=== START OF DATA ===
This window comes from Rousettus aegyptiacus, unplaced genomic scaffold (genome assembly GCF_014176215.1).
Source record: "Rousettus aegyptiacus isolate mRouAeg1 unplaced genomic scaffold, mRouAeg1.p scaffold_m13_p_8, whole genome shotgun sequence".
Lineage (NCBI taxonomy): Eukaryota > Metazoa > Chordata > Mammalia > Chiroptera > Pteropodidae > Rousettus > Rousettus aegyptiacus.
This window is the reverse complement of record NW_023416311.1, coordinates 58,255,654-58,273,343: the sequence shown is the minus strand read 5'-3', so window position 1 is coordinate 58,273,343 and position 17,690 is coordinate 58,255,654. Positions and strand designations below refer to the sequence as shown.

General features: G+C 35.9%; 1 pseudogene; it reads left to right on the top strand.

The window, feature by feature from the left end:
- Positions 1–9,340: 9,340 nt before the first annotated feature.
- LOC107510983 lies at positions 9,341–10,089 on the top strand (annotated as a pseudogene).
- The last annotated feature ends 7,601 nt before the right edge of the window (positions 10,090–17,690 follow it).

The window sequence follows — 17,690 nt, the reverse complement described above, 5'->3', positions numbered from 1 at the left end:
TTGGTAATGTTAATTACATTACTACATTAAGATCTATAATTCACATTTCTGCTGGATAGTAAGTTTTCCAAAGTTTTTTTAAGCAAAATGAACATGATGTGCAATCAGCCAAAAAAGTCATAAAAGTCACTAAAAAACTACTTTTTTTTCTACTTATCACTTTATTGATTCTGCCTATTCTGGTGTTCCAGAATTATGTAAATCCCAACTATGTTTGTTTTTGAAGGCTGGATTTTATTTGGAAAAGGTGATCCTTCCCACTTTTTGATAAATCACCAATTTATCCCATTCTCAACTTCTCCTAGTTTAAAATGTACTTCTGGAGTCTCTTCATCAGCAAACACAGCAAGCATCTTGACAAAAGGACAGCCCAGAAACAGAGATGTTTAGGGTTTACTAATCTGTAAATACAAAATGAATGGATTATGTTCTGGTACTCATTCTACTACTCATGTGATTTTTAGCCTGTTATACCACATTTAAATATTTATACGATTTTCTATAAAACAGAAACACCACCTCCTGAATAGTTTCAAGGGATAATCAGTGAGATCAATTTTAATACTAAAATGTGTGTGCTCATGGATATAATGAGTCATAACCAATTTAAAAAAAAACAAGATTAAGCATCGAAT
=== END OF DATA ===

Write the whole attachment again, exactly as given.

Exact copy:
This window comes from Rousettus aegyptiacus, unplaced genomic scaffold (genome assembly GCF_014176215.1).
Source record: "Rousettus aegyptiacus isolate mRouAeg1 unplaced genomic scaffold, mRouAeg1.p scaffold_m13_p_8, whole genome shotgun sequence".
Lineage (NCBI taxonomy): Eukaryota > Metazoa > Chordata > Mammalia > Chiroptera > Pteropodidae > Rousettus > Rousettus aegyptiacus.
This window is the reverse complement of record NW_023416311.1, coordinates 58,255,654-58,273,343: the sequence shown is the minus strand read 5'-3', so window position 1 is coordinate 58,273,343 and position 17,690 is coordinate 58,255,654. Positions and strand designations below refer to the sequence as shown.

General features: G+C 35.9%; 1 pseudogene; it reads left to right on the top strand.

The window, feature by feature from the left end:
- Positions 1–9,340: 9,340 nt before the first annotated feature.
- LOC107510983 lies at positions 9,341–10,089 on the top strand (annotated as a pseudogene).
- The last annotated feature ends 7,601 nt before the right edge of the window (positions 10,090–17,690 follow it).

The window sequence follows — 17,690 nt, the reverse complement described above, 5'->3', positions numbered from 1 at the left end:
TTGGTAATGTTAATTACATTACTACATTAAGATCTATAATTCACATTTCTGCTGGATAGTAAGTTTTCCAAAGTTTTTTTAAGCAAAATGAACATGATGTGCAATCAGCCAAAAAAGTCATAAAAGTCACTAAAAAACTACTTTTTTTTCTACTTATCACTTTATTGATTCTGCCTATTCTGGTGTTCCAGAATTATGTAAATCCCAACTATGTTTGTTTTTGAAGGCTGGATTTTATTTGGAAAAGGTGATCCTTCCCACTTTTTGATAAATCACCAATTTATCCCATTCTCAACTTCTCCTAGTTTAAAATGTACTTCTGGAGTCTCTTCATCAGCAAACACAGCAAGCATCTTGACAAAAGGACAGCCCAGAAACAGAGATGTTTAGGGTTTACTAATCTGTAAATACAAAATGAATGGATTATGTTCTGGTACTCATTCTACTACTCATGTGATTTTTAGCCTGTTATACCACATTTAAATATTTATACGATTTTCTATAAAACAGAAACACCACCTCCTGAATAGTTTCAAGGGATAATCAGTGAGATCAATTTTAATACTAAAATGTGTGTGCTCATGGATATAATGAGTCATAACCAATTTAAAAAAAAACAAGATTAAGCATCGAAT